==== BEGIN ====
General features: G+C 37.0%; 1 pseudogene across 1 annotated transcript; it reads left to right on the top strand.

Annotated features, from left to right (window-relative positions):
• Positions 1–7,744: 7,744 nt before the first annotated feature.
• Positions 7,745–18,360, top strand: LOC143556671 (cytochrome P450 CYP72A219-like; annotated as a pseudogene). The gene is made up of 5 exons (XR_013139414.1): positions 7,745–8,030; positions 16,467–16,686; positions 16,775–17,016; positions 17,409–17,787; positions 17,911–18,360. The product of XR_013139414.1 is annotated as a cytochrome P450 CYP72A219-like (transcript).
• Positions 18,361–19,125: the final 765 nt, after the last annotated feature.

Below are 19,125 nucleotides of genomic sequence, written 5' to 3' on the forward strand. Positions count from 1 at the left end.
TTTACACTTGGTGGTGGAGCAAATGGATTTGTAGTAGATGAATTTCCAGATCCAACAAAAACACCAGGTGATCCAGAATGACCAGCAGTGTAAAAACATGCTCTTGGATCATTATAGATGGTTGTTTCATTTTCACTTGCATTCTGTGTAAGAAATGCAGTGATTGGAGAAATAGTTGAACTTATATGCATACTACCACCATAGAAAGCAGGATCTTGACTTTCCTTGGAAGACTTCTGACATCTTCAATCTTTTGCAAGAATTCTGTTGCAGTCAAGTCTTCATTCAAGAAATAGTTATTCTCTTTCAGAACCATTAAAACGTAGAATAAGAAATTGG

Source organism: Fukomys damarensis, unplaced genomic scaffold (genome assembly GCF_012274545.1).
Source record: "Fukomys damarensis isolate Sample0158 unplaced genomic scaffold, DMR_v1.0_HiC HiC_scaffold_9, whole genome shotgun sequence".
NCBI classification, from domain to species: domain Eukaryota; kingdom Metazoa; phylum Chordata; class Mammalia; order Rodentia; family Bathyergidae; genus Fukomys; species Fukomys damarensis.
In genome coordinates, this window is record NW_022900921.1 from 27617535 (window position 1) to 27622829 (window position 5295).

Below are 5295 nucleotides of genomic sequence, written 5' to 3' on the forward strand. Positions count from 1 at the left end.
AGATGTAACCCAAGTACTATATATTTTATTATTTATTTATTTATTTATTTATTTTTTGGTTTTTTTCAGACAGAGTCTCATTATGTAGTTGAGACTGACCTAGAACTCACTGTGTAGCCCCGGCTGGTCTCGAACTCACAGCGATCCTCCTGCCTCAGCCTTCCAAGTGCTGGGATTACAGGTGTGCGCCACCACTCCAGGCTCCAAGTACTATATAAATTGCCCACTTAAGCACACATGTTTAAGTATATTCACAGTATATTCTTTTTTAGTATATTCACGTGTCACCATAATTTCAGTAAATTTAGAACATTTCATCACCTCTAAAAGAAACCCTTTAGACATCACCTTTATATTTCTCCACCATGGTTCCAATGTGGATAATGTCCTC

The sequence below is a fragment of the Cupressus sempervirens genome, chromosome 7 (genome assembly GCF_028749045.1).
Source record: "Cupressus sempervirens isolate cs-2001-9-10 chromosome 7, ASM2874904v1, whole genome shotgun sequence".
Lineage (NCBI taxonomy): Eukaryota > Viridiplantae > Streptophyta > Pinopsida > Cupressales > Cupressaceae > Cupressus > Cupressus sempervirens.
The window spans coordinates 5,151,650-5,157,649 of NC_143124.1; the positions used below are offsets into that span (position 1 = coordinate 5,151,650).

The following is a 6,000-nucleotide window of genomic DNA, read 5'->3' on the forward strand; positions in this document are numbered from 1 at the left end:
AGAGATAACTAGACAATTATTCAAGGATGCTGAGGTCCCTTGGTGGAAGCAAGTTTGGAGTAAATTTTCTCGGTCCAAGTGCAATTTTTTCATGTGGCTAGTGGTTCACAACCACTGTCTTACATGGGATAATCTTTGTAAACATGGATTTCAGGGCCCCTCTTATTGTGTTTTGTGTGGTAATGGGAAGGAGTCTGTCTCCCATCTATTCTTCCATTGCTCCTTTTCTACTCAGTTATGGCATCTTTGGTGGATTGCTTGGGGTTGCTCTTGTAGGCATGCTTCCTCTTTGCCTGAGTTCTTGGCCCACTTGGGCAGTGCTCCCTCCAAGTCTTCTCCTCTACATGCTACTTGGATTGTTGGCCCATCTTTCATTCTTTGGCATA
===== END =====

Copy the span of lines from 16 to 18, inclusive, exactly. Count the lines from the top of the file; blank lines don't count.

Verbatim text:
Lineage (NCBI taxonomy): Eukaryota > Viridiplantae > Streptophyta > Pinopsida > Cupressales > Cupressaceae > Cupressus > Cupressus sempervirens.
The window spans coordinates 5,151,650-5,157,649 of NC_143124.1; the positions used below are offsets into that span (position 1 = coordinate 5,151,650).

The following is a 6,000-nucleotide window of genomic DNA, read 5'->3' on the forward strand; positions in this document are numbered from 1 at the left end: